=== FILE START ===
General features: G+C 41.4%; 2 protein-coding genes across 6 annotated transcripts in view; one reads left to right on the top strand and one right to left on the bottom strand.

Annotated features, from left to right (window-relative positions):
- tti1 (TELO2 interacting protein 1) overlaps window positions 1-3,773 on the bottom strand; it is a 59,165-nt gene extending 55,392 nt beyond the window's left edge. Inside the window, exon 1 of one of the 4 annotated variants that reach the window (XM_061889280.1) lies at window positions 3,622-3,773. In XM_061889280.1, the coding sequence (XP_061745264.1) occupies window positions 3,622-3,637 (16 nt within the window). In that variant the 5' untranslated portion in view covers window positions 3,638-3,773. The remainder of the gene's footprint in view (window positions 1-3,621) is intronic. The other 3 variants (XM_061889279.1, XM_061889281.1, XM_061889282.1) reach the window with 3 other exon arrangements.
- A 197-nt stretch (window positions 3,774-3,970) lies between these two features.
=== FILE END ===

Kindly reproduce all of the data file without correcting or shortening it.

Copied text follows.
General features: G+C 41.4%; 2 protein-coding genes across 6 annotated transcripts in view; one reads left to right on the top strand and one right to left on the bottom strand.

Annotated features, from left to right (window-relative positions):
- tti1 (TELO2 interacting protein 1) overlaps window positions 1-3,773 on the bottom strand; it is a 59,165-nt gene extending 55,392 nt beyond the window's left edge. Inside the window, exon 1 of one of the 4 annotated variants that reach the window (XM_061889280.1) lies at window positions 3,622-3,773. In XM_061889280.1, the coding sequence (XP_061745264.1) occupies window positions 3,622-3,637 (16 nt within the window). In that variant the 5' untranslated portion in view covers window positions 3,638-3,773. The remainder of the gene's footprint in view (window positions 1-3,621) is intronic. The other 3 variants (XM_061889279.1, XM_061889281.1, XM_061889282.1) reach the window with 3 other exon arrangements.
- A 197-nt stretch (window positions 3,774-3,970) lies between these two features.